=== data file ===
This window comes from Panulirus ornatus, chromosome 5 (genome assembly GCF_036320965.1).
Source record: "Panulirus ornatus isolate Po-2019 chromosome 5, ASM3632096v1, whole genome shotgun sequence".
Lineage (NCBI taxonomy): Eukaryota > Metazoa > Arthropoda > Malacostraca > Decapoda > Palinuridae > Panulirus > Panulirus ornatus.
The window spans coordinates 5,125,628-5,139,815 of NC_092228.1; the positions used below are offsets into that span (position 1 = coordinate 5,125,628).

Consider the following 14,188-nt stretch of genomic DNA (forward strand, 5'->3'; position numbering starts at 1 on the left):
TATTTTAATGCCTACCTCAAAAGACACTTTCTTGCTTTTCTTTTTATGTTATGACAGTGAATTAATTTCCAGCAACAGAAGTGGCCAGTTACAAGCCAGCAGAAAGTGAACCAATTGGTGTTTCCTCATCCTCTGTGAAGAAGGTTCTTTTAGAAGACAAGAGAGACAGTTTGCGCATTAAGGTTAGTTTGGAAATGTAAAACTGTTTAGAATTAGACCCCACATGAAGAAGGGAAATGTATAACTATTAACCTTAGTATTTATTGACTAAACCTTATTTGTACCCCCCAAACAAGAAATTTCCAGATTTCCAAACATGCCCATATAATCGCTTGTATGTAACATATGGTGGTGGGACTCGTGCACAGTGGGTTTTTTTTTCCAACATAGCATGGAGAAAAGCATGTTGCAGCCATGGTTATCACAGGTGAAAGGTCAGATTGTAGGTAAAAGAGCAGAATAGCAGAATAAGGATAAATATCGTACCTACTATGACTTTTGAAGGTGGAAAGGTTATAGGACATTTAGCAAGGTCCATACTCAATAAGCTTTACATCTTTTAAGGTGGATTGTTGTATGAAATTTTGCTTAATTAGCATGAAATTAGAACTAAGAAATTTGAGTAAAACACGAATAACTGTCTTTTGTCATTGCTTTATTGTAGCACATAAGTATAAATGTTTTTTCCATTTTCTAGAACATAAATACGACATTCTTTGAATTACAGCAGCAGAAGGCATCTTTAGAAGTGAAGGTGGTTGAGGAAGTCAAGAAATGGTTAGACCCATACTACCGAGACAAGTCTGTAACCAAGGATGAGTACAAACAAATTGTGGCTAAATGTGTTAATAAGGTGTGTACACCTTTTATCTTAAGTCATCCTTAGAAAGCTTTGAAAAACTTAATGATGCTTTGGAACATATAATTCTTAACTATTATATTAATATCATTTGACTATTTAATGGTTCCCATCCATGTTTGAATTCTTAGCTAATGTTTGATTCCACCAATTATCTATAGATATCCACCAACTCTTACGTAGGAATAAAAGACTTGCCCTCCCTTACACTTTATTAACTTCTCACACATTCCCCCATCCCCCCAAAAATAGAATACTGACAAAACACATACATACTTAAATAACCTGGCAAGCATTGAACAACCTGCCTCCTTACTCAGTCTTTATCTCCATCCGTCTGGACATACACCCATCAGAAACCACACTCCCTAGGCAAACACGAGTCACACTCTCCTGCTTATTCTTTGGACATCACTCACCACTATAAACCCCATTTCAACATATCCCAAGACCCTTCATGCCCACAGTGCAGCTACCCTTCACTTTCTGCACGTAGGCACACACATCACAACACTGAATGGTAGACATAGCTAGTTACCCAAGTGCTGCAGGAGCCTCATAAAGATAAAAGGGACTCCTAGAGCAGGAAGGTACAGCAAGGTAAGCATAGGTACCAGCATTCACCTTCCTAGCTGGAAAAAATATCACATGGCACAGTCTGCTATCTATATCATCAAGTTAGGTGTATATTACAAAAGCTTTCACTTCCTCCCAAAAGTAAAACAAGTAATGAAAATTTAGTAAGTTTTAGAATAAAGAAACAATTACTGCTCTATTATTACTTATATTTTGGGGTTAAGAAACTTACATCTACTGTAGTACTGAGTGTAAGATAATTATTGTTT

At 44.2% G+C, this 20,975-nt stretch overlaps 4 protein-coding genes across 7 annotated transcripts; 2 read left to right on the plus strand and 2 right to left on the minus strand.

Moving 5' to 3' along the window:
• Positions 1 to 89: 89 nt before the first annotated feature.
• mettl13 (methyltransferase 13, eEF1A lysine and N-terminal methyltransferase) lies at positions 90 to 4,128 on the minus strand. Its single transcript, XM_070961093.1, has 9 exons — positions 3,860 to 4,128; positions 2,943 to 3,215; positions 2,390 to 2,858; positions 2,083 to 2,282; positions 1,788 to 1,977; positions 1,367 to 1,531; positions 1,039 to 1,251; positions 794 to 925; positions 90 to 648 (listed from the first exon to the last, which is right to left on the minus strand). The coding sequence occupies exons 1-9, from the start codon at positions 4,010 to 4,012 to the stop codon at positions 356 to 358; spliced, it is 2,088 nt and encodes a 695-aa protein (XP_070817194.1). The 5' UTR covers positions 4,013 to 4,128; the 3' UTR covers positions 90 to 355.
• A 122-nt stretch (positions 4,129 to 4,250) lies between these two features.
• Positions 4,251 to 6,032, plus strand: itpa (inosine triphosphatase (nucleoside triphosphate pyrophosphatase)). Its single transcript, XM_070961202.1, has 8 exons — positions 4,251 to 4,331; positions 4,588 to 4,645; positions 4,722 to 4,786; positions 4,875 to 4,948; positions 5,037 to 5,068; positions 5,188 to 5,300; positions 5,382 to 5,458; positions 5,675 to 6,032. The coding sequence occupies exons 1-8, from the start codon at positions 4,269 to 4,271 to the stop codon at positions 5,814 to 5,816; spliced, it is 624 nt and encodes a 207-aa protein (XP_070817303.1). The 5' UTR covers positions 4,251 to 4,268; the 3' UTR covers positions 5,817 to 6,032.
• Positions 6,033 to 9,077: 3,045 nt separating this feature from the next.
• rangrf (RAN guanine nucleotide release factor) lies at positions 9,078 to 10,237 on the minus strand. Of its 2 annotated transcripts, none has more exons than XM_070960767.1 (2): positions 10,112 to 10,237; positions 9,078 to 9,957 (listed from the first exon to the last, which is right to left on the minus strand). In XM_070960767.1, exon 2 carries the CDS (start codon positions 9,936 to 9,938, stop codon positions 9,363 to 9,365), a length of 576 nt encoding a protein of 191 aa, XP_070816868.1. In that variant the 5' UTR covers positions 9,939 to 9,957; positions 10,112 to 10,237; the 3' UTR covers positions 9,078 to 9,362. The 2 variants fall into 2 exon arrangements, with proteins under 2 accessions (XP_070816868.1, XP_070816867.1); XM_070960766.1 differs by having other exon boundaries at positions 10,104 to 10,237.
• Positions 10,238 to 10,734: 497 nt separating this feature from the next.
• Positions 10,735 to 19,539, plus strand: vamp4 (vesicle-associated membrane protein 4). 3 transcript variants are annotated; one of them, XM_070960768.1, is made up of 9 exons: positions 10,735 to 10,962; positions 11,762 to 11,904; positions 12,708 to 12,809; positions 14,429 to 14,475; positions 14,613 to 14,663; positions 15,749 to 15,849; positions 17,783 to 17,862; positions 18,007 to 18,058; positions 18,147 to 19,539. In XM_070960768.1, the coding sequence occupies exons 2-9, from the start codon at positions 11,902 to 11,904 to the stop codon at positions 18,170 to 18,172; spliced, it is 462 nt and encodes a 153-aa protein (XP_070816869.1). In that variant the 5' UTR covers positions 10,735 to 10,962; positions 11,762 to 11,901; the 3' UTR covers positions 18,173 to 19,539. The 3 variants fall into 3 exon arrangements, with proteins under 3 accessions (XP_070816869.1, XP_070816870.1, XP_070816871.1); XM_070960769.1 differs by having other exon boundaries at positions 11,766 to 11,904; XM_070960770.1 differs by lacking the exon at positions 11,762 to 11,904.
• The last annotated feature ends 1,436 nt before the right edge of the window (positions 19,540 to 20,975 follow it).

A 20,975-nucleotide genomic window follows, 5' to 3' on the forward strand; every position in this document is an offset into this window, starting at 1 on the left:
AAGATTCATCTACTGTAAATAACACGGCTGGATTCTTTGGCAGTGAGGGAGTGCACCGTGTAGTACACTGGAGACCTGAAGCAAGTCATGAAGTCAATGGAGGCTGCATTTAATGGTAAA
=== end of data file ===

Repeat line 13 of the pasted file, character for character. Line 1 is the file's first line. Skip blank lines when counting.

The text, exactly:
• Positions 6,033 to 9,077: 3,045 nt separating this feature from the next.